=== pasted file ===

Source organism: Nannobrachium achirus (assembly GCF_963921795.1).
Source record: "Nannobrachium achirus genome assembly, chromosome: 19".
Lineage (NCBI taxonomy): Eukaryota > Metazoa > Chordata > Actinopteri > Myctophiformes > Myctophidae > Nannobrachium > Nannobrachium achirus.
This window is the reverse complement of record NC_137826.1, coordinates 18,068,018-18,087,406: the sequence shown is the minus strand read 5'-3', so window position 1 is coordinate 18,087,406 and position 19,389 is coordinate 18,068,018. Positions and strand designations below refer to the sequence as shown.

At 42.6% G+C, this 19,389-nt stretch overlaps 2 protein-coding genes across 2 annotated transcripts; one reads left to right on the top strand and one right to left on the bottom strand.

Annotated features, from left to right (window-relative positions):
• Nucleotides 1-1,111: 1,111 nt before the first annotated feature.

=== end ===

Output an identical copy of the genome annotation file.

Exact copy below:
Source organism: Nannobrachium achirus (assembly GCF_963921795.1).
Source record: "Nannobrachium achirus genome assembly, chromosome: 19".
Lineage (NCBI taxonomy): Eukaryota > Metazoa > Chordata > Actinopteri > Myctophiformes > Myctophidae > Nannobrachium > Nannobrachium achirus.
This window is the reverse complement of record NC_137826.1, coordinates 18,068,018-18,087,406: the sequence shown is the minus strand read 5'-3', so window position 1 is coordinate 18,087,406 and position 19,389 is coordinate 18,068,018. Positions and strand designations below refer to the sequence as shown.

At 42.6% G+C, this 19,389-nt stretch overlaps 2 protein-coding genes across 2 annotated transcripts; one reads left to right on the top strand and one right to left on the bottom strand.

Annotated features, from left to right (window-relative positions):
• Nucleotides 1-1,111: 1,111 nt before the first annotated feature.